Sudbury

Marc Serré, Liberal candidate for Nickel Belt in northern Ontario, assaulted in campaign office

The Liberal federal election candidate for Nickel Belt in northern Ontario was assaulted in his campaign office, and a 56-year-old woman has been charged, Greater Sudbury police say.

Woman, 56, charged with assault with a weapon after Monday incident

Nickel Belt Liberal candidate Marc Serré was in his campaign office Monday when a woman entered and began yelling at him and his staff, according to Greater Sudbury police. The woman has been charged with assault with a weapon. (Sarah MacMillan/CBC)

The Liberal federal election candidate for Nickel Belt in northern Ontario was assaulted in his campaign office, and a 56-year-old woman was arrested and charged, Greater Sudbury police say.

Incumbent Marc Serré was in the office when the incident occurred Monday around 10 a.m. ET, police said.

A woman entered the office and began yelling at Serré and his staff. Police said she pushed a table against him, pinning him against the wall.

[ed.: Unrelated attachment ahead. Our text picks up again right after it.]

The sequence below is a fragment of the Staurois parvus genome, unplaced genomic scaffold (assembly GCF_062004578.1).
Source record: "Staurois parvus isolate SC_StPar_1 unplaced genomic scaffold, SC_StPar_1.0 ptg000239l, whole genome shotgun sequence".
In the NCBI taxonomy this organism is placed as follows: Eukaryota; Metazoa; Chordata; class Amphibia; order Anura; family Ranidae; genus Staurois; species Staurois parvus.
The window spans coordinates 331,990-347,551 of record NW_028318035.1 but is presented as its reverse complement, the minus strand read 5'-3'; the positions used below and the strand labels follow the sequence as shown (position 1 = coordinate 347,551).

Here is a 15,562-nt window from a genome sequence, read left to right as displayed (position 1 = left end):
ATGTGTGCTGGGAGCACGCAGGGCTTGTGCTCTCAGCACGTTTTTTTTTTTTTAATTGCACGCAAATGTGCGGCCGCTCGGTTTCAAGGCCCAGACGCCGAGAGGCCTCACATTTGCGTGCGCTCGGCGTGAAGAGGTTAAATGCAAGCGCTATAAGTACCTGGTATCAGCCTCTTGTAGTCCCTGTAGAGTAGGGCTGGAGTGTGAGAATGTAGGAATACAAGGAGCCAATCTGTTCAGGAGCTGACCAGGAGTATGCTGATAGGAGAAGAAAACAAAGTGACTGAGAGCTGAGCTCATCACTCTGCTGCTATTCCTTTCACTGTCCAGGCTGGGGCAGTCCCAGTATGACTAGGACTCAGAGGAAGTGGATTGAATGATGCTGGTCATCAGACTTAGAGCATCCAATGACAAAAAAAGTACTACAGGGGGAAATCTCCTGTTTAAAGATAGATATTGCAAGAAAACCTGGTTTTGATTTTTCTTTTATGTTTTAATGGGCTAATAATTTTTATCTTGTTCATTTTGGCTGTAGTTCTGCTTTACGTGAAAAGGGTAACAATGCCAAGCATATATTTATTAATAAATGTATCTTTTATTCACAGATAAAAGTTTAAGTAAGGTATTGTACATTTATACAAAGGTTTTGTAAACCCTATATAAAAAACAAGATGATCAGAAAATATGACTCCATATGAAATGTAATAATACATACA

Serré recorded the incident with his cellphone, but the woman struck at his hands twice to swipe the phone away.

Staff asked the woman to leave the office. Police said she initially refused, but eventually left.

A while later, police said, the woman confronted Serré in his office parking lot and kicked the hood of his car while yelling at him.

The woman later tried to enter the campaign office to retrieve some of her belongings, but the door was locked. Police said she then kicked the door.

Police arrested and charged her with assault with a weapon. She was later released, with a Nov. 17 court date to answer for the charge. 

Serré calls incident 'concerning' 

"My home has not been immune to this type of behaviour," Serré told the CBC following news of the incident in his campaign office.

"It's concerning to my wife, it's concerning to myself, and I don't understand why individuals will even come by my home to intimidate and to bully."

Serré declined to go into detail about Monday's incident, but said the climate of this election has been different than during his past two campaigns in 2015 and 2019.

"There's definitely a different tone," he said. " A very small number of individuals think that they could use intimidation, violence or, you know, vandalism and harassment to get their point across. And I'm sorry, that is not the way to do things."

To ensure the safety of his campaign staff and volunteers, Serré said his campaign office will remain locked. In addition, he said, his team members have been canvassing in groups to ensure their own safety.

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